Texas Tribune Festival panel discusses the politics of abortion

Laura Zhang

On Saturday afternoon, a Texas Tribune Festival panel ignited a heated conversation about the politics of abortion and the state of women’s reproductive health clinics in Texas.

Panelists Heather Busby, executive director of NARAL Pro-Choice, and state representative Jessica Farrar argued the importance of funding abortion clinics for the protection of women’s reproductive health.

Panelists Emily Cook, political director of Texas Right to Life, and Bryan Hughes, Republican candidate for Texas Senate District 1, took the opposite stance. They argued against funding abortion clinics, stating that all lives need to be taken in consideration, including the life of the unborn child. 

Moderator Morgan Smith began the panel by explaining that in 2013, the U.S. Supreme Court struck down Texas House Bill 2, or HB2, saying that the bill’s restrictions placed an undue burden for a woman’s constitutional right to an abortion.

Initially passed into Texas law, HB2 included restrictions that required Texas facilities performing abortions to meet hospital-like standards, which, according to Busby, are often unnecessary and extremely difficult to meet. These standards include doorways large enough for hospital beds to pass through and minimum sizes for rooms. 

Although HB2 was eventually overturned, abortion clinics still suffered — only 19 of the 40 clinics in Texas are open today.

“This bill was built on a sham,” Busby said. “It took access away from healthcare, but the reality is we have such a fight in this state. We are looking at an uphill battle to increase healthcare access to everyone overall.”

According to Farrar, another problem for women’s healthcare access in Texas stems from government funding cuts to Medicaid, a federal and state joint-funded health insurance program for low-income populations. Cutting Medicaid insurance leads to not only punishing Planned Parenthood, but also decreasing much-needed access to healthcare, Farrar said. 

However, Hughes argued that the Medicaid program has numerous problems, and funds can be diverted to comprehensive women’s programs.

“Medicaid is a program no one wants to be in,” Hughes said. “It’s a broken system.”

Busby stated that by cutting funding to healthcare programs like Medicaid, Texas is not doing the best for its residents, as seen by the fact that Texas has the highest maternal mortality rate in the country and most of the industrialized world.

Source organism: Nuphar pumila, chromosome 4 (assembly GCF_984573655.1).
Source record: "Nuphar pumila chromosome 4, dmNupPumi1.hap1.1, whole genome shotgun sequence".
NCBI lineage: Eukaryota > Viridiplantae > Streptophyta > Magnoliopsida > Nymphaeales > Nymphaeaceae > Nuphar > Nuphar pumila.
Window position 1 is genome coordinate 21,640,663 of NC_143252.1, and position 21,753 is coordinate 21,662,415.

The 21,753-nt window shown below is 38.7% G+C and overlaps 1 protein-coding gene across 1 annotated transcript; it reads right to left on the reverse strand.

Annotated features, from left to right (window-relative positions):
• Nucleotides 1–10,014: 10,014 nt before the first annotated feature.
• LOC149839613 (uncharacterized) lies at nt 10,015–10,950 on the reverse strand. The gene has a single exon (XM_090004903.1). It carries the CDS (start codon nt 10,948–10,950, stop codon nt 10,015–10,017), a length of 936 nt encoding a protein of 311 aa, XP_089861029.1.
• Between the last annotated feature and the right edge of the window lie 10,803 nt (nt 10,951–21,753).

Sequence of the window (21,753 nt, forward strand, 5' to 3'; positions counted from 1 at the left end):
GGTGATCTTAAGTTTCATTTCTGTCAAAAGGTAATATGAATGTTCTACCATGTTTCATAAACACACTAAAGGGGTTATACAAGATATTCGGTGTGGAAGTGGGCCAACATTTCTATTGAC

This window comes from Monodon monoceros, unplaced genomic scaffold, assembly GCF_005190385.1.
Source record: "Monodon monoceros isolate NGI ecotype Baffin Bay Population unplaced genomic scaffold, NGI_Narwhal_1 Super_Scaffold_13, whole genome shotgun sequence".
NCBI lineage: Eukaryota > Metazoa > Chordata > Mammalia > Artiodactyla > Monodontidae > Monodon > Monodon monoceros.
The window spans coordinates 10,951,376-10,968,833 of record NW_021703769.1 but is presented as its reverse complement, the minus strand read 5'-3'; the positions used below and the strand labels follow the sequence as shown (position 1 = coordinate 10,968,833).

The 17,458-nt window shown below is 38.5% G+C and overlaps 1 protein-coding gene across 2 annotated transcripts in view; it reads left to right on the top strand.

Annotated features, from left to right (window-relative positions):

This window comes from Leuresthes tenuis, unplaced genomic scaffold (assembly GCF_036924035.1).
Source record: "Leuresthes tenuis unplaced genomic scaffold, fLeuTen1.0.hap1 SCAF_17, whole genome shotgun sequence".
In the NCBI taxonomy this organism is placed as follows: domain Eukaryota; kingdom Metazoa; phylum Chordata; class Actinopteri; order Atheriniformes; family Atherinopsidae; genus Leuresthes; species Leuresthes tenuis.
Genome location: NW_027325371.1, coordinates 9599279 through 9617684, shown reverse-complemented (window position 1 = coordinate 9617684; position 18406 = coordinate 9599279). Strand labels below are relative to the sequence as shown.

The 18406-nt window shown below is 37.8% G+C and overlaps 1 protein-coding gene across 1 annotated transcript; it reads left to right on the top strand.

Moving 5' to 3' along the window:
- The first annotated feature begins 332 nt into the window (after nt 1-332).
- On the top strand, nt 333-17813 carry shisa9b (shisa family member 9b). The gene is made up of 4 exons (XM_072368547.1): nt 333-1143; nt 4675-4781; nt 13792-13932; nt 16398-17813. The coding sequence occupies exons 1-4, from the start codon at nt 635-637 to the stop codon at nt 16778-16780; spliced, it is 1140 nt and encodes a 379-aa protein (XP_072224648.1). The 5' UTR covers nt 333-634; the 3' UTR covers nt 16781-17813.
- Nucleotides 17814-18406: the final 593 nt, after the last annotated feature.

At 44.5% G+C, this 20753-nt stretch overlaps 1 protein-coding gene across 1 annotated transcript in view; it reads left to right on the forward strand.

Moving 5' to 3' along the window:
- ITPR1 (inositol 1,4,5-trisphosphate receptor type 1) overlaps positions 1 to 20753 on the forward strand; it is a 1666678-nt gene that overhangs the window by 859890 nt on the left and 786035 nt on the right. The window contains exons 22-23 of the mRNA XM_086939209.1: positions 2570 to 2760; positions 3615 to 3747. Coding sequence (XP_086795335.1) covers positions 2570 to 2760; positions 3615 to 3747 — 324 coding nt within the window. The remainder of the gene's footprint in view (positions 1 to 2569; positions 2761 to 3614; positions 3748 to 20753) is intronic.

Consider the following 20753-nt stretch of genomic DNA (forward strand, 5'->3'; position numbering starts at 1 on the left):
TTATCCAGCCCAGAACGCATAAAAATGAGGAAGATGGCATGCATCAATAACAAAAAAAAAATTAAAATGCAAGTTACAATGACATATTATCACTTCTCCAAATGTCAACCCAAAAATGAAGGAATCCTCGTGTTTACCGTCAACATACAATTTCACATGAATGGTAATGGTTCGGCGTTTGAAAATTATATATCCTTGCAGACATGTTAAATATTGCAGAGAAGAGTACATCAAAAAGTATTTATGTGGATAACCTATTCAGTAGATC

More women die while pregnant or within 42 days of pregnancy in childbirth in Texas than any other state, and this is an indication that the state is failing some of its most vulnerable people, Busby said. 

“The truth is, the maternal mortality rate is high, and it disproportionately affects African-American women, and, that to me, signals the problem of institutional racism that is constantly perpetuated by our system,” Busby said.

In contrast, Cook argued that while the mortality rate is high, this statistic includes multiple conditions, such as hypertension, that do not directly relate to reproduction. According to Cook, Texas is funding an all-comprehensive women’s health program at an unprecedented level since 2011. 

“People are providing healthcare services to take care of women and children all across the spectrum, and that’s where our taxpayer money should be going — not to abortion clinics,” Cook said.

Farrar also addressed the repercussions of forcing people to become parents.

“I mean, look at the tradition of Child Protective Services,” Farrar said. “When we force people to become parents who are not willing, who are not able, who cannot be the parents that every child deserves to have, then [the children] fall into the system.”

Cook and Hughes also stressed the moral implications of taking away an innocent human life.

“These are unborn children and we are deciding who is more valuable than anyone else’s life,” Cook said. “Who are we to determine that someone else’s life is [less] worth living than ours? We simply do not get to make that decision as a society.”

However, both sides agreed that every life in each health case is important, and it is crucial to have open discussions about these issues.

“The best way to prevent an abortion is through family planning and education,” Farrar said. “It’s not just on the shoulders of the woman. Because we do that too often; we blame the woman and charge the woman with this responsibility, but it’s also the man’s responsibility.”